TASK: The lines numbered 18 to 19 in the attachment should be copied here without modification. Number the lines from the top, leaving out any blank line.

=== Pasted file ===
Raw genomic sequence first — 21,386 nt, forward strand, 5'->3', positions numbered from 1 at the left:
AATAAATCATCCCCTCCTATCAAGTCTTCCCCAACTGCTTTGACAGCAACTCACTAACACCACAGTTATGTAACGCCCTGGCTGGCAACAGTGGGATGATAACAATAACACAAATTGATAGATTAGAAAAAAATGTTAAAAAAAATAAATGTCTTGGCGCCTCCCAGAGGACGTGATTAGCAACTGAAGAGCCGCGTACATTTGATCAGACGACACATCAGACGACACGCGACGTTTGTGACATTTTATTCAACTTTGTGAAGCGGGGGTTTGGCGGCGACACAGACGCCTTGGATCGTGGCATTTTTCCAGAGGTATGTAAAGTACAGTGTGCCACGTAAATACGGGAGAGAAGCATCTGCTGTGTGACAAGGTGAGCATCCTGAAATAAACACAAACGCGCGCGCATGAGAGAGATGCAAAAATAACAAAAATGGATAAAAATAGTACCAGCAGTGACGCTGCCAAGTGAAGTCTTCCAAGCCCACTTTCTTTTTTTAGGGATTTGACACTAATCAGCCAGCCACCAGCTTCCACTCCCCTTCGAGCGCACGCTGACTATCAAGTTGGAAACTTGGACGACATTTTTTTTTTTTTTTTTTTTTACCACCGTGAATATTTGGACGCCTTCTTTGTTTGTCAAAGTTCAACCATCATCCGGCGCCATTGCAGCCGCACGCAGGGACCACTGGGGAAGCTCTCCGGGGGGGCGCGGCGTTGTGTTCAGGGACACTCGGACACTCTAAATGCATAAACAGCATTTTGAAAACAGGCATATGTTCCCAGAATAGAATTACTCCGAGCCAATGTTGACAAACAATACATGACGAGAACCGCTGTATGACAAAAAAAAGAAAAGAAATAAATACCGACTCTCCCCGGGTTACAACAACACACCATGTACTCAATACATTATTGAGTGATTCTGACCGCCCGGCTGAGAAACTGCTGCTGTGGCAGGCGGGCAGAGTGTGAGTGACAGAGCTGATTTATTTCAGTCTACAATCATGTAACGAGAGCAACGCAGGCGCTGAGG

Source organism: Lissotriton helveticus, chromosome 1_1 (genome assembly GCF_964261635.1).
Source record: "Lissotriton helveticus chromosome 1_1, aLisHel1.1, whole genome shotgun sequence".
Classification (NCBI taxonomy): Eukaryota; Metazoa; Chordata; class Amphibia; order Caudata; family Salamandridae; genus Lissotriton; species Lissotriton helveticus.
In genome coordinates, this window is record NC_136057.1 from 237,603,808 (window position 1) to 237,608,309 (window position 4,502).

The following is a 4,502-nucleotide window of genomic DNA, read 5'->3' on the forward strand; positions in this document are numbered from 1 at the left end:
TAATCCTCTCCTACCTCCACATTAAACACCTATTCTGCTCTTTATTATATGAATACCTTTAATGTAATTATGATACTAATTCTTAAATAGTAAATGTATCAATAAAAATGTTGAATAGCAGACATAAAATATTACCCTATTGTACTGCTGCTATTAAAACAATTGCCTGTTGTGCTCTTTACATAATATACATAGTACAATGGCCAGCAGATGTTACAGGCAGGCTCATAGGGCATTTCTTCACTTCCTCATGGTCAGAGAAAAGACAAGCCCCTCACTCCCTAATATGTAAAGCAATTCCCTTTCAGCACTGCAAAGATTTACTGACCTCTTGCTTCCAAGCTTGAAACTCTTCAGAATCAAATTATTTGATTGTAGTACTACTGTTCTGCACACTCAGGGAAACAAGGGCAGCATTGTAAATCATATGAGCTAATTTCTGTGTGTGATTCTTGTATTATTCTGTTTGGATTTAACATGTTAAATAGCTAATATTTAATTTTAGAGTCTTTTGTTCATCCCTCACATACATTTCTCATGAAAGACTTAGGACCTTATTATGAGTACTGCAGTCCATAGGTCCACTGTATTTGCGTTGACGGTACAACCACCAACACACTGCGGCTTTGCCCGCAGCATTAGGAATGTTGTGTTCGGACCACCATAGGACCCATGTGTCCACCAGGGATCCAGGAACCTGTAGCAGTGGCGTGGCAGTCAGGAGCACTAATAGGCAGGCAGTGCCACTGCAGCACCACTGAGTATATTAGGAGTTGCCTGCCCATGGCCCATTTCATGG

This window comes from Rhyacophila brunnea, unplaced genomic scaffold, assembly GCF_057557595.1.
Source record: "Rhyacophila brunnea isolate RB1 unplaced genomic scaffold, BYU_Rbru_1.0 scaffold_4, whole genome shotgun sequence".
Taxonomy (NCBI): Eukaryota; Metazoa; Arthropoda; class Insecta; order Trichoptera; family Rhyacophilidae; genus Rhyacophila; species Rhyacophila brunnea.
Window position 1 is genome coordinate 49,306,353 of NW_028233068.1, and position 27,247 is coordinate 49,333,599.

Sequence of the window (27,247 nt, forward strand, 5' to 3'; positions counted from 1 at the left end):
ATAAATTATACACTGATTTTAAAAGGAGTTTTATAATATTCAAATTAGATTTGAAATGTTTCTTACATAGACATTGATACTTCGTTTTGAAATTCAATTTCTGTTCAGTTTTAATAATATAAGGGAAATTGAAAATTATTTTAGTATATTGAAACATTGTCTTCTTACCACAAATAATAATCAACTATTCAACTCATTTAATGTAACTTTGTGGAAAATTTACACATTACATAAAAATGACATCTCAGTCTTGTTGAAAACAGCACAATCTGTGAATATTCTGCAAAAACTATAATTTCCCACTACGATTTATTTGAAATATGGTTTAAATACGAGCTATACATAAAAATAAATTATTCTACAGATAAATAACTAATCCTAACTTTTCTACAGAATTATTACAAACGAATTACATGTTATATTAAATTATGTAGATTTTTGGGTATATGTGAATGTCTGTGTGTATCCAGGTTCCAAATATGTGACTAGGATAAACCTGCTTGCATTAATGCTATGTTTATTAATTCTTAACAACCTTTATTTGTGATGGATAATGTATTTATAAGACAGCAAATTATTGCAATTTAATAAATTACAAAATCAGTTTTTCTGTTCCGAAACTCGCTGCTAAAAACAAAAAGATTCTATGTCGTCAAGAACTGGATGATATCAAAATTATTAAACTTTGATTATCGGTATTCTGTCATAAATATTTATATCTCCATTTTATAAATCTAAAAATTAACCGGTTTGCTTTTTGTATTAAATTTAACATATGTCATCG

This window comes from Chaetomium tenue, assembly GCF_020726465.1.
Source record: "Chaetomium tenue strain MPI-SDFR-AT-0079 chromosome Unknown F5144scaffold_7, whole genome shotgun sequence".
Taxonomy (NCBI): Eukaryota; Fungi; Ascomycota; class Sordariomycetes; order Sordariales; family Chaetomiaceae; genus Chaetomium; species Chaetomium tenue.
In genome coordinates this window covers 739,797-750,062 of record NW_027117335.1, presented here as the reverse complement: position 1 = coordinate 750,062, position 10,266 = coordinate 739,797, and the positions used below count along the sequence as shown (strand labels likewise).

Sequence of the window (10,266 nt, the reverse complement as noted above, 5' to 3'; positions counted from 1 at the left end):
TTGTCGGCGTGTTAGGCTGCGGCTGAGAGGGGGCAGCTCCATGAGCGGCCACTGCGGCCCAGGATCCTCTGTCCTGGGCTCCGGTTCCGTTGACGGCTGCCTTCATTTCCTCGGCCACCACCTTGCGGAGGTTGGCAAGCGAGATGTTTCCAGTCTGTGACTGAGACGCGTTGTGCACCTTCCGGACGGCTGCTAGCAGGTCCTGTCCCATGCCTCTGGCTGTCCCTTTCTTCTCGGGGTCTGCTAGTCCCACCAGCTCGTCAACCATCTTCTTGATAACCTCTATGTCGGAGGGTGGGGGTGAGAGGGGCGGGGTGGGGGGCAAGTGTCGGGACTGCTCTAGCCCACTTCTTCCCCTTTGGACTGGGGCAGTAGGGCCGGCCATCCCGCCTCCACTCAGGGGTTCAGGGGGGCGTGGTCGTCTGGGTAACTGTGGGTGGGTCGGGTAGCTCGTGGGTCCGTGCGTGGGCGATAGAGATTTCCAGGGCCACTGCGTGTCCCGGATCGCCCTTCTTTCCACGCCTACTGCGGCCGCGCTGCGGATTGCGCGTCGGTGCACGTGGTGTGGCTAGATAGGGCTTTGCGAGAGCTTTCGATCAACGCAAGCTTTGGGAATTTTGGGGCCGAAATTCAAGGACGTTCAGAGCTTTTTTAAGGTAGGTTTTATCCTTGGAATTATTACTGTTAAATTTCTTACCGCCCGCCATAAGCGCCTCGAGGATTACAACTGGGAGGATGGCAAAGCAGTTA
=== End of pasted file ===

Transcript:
In genome coordinates this window covers 739,797-750,062 of record NW_027117335.1, presented here as the reverse complement: position 1 = coordinate 750,062, position 10,266 = coordinate 739,797, and the positions used below count along the sequence as shown (strand labels likewise).

Sequence of the window (10,266 nt, the reverse complement as noted above, 5' to 3'; positions counted from 1 at the left end):